Wednesday, April 15, 2020
Freedom of Association in the Time of the Coronavirus
by Professors Kimberley Brownlee (Warwick) and James Nickel (U. Miami), guest contributors
Because of the risk of illness and death from COVID-19, we are now enduring a long season of social constriction. In many places, we have moved from the comparatively mild practice of social distancing, where we keep others at a safe distance, to the more extreme situation of living in a lockdown and shutdown. In this lockdown, we are legally required to stay at home except for a few departures to obtain essential goods and services. And, under the shutdown, most businesses, schools, restaurants, sports events, and recreational facilities are closed. These sorts of restrictions are ones which most of us have never known on a small scale, let alone on a global scale.
These measures limiting our contact with other people seem to violate our freedom of association, which is freedom to choose whether to associate with other people at all and, when we do choose to associate, to choose which particular people to have as our associates. Freedom of association is an enumerated human right. The Universal Declaration of Human Rights (Article 20) declares that: (1) Everyone has the right to freedom of peaceful assembly and association, and (2) No one may be compelled to belong to an association.
Attempts to ‘flatten the curve’ and slow the spread of the virus have limited not only whom we can be with, but also what we can do together. Current restrictions on our freedom of movement, for example, profoundly limit our associative activities. We cannot attend a parent’s funeral, visit sick or aged relatives, go out for dinner with a group, or even congregate in a park for a picnic or a protest against our government’s response to the virus. Restrictions on our freedom of movement render assembly difficult if not impossible. And, banning assemblies of large groups severely limits our freedoms to associate for expressive and political purposes.
Lockdowns can heighten our feelings of loneliness and disconnection. Isolation – even voluntary self-isolation – is often painful to us because we are a deeply social species. Isolation is also risky, as older people who live alone know all too well. Prolonged social isolation can trigger loneliness which, when chronic and acute, is correlated with health risks like increased blood pressure, reduced immunity, self-harm, alcoholism, and suicidal thoughts.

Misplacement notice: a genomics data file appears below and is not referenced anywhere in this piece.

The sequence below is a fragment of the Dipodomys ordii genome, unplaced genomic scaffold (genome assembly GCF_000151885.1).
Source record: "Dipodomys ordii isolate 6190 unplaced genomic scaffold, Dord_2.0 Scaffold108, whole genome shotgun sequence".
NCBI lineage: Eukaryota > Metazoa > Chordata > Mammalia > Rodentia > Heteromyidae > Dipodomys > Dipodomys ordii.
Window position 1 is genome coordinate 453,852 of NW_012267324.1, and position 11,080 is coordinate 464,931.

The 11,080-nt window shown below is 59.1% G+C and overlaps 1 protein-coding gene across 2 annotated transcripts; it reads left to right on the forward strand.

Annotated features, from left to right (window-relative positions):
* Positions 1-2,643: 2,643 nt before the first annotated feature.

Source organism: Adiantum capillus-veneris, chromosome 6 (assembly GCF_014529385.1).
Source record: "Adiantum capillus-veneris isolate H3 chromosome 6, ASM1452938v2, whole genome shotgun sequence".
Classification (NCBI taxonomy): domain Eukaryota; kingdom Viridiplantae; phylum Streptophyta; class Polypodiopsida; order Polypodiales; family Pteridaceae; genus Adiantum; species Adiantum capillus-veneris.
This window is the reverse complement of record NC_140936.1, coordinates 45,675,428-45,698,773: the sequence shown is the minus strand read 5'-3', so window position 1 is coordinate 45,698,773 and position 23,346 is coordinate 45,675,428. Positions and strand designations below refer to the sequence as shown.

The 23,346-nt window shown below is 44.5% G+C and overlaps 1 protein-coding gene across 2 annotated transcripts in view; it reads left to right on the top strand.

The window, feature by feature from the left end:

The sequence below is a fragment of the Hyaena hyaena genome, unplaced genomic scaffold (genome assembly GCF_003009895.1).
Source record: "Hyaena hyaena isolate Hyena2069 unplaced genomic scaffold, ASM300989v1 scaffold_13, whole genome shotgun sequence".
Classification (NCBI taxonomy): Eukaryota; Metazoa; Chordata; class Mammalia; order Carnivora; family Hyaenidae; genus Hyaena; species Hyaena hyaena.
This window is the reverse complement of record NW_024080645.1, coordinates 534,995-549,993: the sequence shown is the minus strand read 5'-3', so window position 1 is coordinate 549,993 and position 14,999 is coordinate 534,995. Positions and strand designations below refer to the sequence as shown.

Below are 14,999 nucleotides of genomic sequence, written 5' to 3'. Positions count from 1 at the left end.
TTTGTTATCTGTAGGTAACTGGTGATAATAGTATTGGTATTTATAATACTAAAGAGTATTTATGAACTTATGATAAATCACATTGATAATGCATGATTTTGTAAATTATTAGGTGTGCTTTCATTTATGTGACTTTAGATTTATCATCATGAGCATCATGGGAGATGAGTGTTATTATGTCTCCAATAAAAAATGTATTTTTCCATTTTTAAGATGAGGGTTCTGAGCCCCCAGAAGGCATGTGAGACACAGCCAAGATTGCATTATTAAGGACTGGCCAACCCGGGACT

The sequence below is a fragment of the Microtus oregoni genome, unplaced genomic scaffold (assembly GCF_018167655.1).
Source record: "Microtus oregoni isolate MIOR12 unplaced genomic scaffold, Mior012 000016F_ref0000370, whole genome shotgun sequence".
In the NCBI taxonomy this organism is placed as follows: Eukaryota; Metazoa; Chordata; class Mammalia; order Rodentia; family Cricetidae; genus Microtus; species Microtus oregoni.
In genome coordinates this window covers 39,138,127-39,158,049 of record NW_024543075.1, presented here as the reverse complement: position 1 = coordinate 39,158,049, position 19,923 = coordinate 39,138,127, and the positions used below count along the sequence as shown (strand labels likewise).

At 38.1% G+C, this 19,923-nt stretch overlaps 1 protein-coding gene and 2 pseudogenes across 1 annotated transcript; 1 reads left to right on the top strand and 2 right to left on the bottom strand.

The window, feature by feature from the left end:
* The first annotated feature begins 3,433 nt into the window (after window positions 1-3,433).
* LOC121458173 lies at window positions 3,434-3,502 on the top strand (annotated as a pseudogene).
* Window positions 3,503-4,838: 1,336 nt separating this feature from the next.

With all that said, reasonable limits on our freedoms of association and movement during the pandemic are necessary and permissible. The European Convention on Human Rights, for example, includes a right to freedom of association but with qualifications that allow it to be balanced against a variety of other values including the protection of health. The right to freedom of movement has similar qualifications. To be permissible, however, limitations during emergencies must be necessary, proportional, and non-discriminatory.
Morally we have duties to reach out to lonely and isolated people who have a great need for social connections while also having a low supply of associates and little capacity to do much about it. We have social-assistive duties in ordinary times too, but we have them even more
pressingly now during this pandemic, because isolated people’s ways to alleviate their own suffering are fewer and their needs greater.
During this period of lockdowns and shutdowns, our ability to visit lonely people physically is greatly restricted, but reaching out to them through other means remains possible. Furthermore, those of us who are at home, but not working from home may have greater free time to engage in outreach. Staying connected with others in a variety of ways gives us valuable activities that can supplement – or replace – the couch-surfing we tend to do when we are at loose ends. Our own isolation can make us more receptive to unsolicited bids for connection. In all of these ways, we can be useful to each other. Supporting other people is one of the primary ways we can find meaning and value in our lives.
Undeniably, motivations matter morally and legally. But, our best motivations display a double harmony in which we support others and ourselves simultaneously. It would be perverse to see all of our efforts to support other people as cloaked egoism. Feeling pleasure and self-worth in supporting others is a legitimate companion effect of supporting others for their own sake. When people give us a chance to be useful to them, they benefit us: social connections are highly reciprocal. And, one way to show that we’re not just ‘using’ the people we reach out to is to stay connected with them once this crisis passes.